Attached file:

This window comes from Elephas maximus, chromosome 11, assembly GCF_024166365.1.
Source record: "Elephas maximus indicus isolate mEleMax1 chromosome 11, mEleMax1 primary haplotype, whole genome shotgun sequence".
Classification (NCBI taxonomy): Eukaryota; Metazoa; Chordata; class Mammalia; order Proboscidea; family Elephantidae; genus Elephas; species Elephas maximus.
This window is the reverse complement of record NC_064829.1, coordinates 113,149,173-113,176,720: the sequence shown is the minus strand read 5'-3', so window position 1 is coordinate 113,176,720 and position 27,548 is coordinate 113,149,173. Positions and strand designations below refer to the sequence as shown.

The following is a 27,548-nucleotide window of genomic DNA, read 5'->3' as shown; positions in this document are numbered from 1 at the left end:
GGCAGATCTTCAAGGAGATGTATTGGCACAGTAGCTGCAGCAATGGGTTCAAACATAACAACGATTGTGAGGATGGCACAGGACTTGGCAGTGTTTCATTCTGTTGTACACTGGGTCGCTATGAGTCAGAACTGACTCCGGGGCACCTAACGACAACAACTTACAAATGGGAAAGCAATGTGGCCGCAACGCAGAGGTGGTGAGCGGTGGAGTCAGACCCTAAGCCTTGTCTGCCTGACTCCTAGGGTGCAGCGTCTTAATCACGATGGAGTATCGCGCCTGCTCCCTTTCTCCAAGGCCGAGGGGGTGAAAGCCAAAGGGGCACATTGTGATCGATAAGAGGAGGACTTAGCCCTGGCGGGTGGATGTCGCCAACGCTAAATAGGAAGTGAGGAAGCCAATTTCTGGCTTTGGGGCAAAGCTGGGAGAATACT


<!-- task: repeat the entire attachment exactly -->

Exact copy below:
This window comes from Elephas maximus, chromosome 11, assembly GCF_024166365.1.
Source record: "Elephas maximus indicus isolate mEleMax1 chromosome 11, mEleMax1 primary haplotype, whole genome shotgun sequence".
Classification (NCBI taxonomy): Eukaryota; Metazoa; Chordata; class Mammalia; order Proboscidea; family Elephantidae; genus Elephas; species Elephas maximus.
This window is the reverse complement of record NC_064829.1, coordinates 113,149,173-113,176,720: the sequence shown is the minus strand read 5'-3', so window position 1 is coordinate 113,176,720 and position 27,548 is coordinate 113,149,173. Positions and strand designations below refer to the sequence as shown.

The following is a 27,548-nucleotide window of genomic DNA, read 5'->3' as shown; positions in this document are numbered from 1 at the left end:
GGCAGATCTTCAAGGAGATGTATTGGCACAGTAGCTGCAGCAATGGGTTCAAACATAACAACGATTGTGAGGATGGCACAGGACTTGGCAGTGTTTCATTCTGTTGTACACTGGGTCGCTATGAGTCAGAACTGACTCCGGGGCACCTAACGACAACAACTTACAAATGGGAAAGCAATGTGGCCGCAACGCAGAGGTGGTGAGCGGTGGAGTCAGACCCTAAGCCTTGTCTGCCTGACTCCTAGGGTGCAGCGTCTTAATCACGATGGAGTATCGCGCCTGCTCCCTTTCTCCAAGGCCGAGGGGGTGAAAGCCAAAGGGGCACATTGTGATCGATAAGAGGAGGACTTAGCCCTGGCGGGTGGATGTCGCCAACGCTAAATAGGAAGTGAGGAAGCCAATTTCTGGCTTTGGGGCAAAGCTGGGAGAATACT